India unveils $713b budget with view to galvanise economic growth

Pedestrians watch a screen relaying the budget speech on the facade of the Bombay Stock Exchange in Mumbai on Feb 1, 2022. PHOTO: AFP

NEW DELHI (BLOOMBERG, REUTERS) - India pledged on Tuesday (Feb 1) to spend more to fire up the key engines of growth in Asia's third-largest economy, as it stages a world-beating recovery from the pandemic.

Finance Minister Nirmala Sitharaman proposed increasing the size of the economy's annual spending to 39.5 trillion rupees (S$713.36 billion) to support growth plans for the year beginning April.

Capital expenditure is budgeted to rise significantly once again - by 35 per cent - to 7.5 trillion rupees, she said.

That will leave her with a budget shortfall equivalent to 6.4 per cent of gross domestic product, wider than the median 6.1 per cent seen in a Bloomberg survey.

The government will end the current financial year with a deficit of 6.9 per cent of GDP against a targeted 6.8 per cent, she said.

"This budget continues to provide impetus for growth," she said in Parliament in New Delhi on Tuesday.

Ms Sitharaman announced spending of 200 billion rupees for a highway expansion programme and said 400 new trains would be manufactured over the next three years.

For the next fiscal year, India is targeting a deficit of 6.4 per cent of GDP, hoping to build on higher tax revenues and privatisation of state firms.

Indian bonds fell, with the yield on benchmark 10-year notes rising by as much as nine basis points after she targeted a higher budget deficit for next fiscal year.

The selloff was exacerbated as the annual budget announcement lacked widely expected measures to facilitate inclusion of the nation's bonds into global bond indexes. Elevated bond sales will worsen debt supply worries in a year when the Reserve Bank of India is expected to wind back on its monetary stimulus.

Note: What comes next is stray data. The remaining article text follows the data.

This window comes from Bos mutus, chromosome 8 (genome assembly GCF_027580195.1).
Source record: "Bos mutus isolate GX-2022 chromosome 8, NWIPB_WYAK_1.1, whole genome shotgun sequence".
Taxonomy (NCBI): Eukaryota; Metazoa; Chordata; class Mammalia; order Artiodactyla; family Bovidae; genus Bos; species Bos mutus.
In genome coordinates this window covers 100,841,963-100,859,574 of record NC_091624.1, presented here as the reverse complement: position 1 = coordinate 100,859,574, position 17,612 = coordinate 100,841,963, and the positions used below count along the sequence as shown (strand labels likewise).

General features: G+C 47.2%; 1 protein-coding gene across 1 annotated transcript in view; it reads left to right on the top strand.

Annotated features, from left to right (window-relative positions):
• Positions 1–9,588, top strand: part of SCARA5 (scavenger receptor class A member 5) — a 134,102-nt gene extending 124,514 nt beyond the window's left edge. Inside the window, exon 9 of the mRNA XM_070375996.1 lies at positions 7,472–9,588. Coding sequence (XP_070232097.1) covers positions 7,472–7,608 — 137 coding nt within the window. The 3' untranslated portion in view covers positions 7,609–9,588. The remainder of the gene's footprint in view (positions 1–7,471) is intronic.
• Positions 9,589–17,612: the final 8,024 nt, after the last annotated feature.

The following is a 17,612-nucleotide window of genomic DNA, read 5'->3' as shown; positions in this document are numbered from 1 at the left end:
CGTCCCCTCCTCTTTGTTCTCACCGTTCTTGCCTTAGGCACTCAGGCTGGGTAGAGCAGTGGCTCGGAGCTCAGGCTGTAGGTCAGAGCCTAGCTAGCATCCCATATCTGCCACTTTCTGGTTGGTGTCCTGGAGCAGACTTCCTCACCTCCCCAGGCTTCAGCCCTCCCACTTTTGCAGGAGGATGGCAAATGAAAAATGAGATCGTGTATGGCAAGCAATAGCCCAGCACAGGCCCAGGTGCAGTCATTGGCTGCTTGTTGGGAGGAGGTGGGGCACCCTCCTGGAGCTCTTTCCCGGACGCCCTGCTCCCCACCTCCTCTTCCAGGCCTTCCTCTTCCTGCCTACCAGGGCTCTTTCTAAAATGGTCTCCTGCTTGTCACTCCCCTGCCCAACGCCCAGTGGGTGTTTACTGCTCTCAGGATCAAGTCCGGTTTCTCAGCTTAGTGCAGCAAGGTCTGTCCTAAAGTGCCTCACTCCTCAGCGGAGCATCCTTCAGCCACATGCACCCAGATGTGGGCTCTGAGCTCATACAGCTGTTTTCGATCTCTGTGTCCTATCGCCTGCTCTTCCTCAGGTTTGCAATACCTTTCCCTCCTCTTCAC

Benchmark stocks were trading up 1.6 per cent.

The budget is one of the most keenly watched economic events, with businesses, investors and India's 1.4 billion people looking to it for direction on policy and spending priorities.

Boosting government expenditure on infrastructure, creating jobs and increasing productivity are key to the country's sustained recovery from the pandemic-induced contraction last fiscal year.

Labourers work at the construction site of a flyover in Kolkata on Feb 1, 2022. PHOTO: REUTERS

Gross domestic product is seen growing by 9.2 per cent - the quickest rate among major economies - in the current year ending March, with the Finance Ministry expecting the performance to be repeated in the next year with an estimated 8-8.5 per cent expansion.

Ms Sitharaman, who has increasingly turned to income from state asset sales to fund her budget, said the proposals will directly benefit the country's youth, women, farmers, as well as public and private investment.

She expects to shortly complete the listing of Life Insurance Corp of India, which could replenish the state's coffers by as much as US$10 billion (S$13.49 billion) if the government sells a 5 per cent stake.

That will provide the administration with funds needed to boost capital spending.

The budget's "approach is driven by seven engines", Ms Sitharaman said, listing roads, railways, airports, ports, mass transport, waterways and logistics infrastructure as the key areas.

"All seven engines will pull forward the economy in unison", complemented by energy transmission, IT communication, the water and sewerage sector and social infrastructure, she said.

India also plans to launch a central bank digital currency in the financial year starting in April, Ms Sitharaman said in her budget speech.

The digital rupee will help to usher in cheaper, more efficient currency management, Ms Sitharaman said.

The Reserve Bank of India has been working on a phased implementation strategy for its digital currency, which could reduce dependency on cash.

India's move comes after China already began CBDC trials in several cities, while the US Federal Reserve and Bank of England are looking into possibilities for their economies.

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